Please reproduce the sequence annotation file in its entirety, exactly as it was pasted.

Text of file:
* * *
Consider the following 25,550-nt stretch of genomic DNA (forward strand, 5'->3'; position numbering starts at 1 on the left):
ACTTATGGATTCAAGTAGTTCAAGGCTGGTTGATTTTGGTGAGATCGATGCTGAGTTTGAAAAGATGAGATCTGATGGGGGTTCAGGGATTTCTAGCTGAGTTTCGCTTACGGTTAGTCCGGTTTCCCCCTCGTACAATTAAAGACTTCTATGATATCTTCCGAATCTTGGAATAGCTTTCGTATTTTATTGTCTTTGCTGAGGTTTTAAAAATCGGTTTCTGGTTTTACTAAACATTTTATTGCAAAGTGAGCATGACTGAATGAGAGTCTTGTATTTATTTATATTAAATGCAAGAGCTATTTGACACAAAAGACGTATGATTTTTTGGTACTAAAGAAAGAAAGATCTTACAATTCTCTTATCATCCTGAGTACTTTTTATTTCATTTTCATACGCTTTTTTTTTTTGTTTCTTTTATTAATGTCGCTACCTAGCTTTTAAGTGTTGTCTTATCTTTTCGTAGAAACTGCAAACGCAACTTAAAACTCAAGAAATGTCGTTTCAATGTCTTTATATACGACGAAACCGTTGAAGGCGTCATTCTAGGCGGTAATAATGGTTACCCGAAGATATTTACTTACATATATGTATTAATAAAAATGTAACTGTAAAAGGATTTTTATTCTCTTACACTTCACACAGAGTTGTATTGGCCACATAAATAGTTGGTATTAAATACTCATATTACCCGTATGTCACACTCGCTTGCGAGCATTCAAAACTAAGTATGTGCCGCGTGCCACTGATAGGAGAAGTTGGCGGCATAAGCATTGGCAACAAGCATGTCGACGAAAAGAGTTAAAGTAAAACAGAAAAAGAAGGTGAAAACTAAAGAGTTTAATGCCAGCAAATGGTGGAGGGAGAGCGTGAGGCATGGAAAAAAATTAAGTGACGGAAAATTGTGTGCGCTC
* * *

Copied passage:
Consider the following 25,550-nt stretch of genomic DNA (forward strand, 5'->3'; position numbering starts at 1 on the left):
ACTTATGGATTCAAGTAGTTCAAGGCTGGTTGATTTTGGTGAGATCGATGCTGAGTTTGAAAAGATGAGATCTGATGGGGGTTCAGGGATTTCTAGCTGAGTTTCGCTTACGGTTAGTCCGGTTTCCCCCTCGTACAATTAAAGACTTCTATGATATCTTCCGAATCTTGGAATAGCTTTCGTATTTTATTGTCTTTGCTGAGGTTTTAAAAATCGGTTTCTGGTTTTACTAAACATTTTATTGCAAAGTGAGCATGACTGAATGAGAGTCTTGTATTTATTTATATTAAATGCAAGAGCTATTTGACACAAAAGACGTATGATTTTTTGGTACTAAAGAAAGAAAGATCTTACAATTCTCTTATCATCCTGAGTACTTTTTATTTCATTTTCATACGCTTTTTTTTTTTGTTTCTTTTATTAATGTCGCTACCTAGCTTTTAAGTGTTGTCTTATCTTTTCGTAGAAACTGCAAACGCAACTTAAAACTCAAGAAATGTCGTTTCAATGTCTTTATATACGACGAAACCGTTGAAGGCGTCATTCTAGGCGGTAATAATGGTTACCCGAAGATATTTACTTACATATATGTATTAATAAAAATGTAACTGTAAAAGGATTTTTATTCTCTTACACTTCACACAGAGTTGTATTGGCCACATAAATAGTTGGTATTAAATACTCATATTACCCGTATGTCACACTCGCTTGCGAGCATTCAAAACTAAGTATGTGCCGCGTGCCACTGATAGGAGAAGTTGGCGGCATAAGCATTGGCAACAAGCATGTCGACGAAAAGAGTTAAAGTAAAACAGAAAAAGAAGGTGAAAACTAAAGAGTTTAATGCCAGCAAATGGTGGAGGGAGAGCGTGAGGCATGGAAAAAAATTAAGTGACGGAAAATTGTGTGCGCTC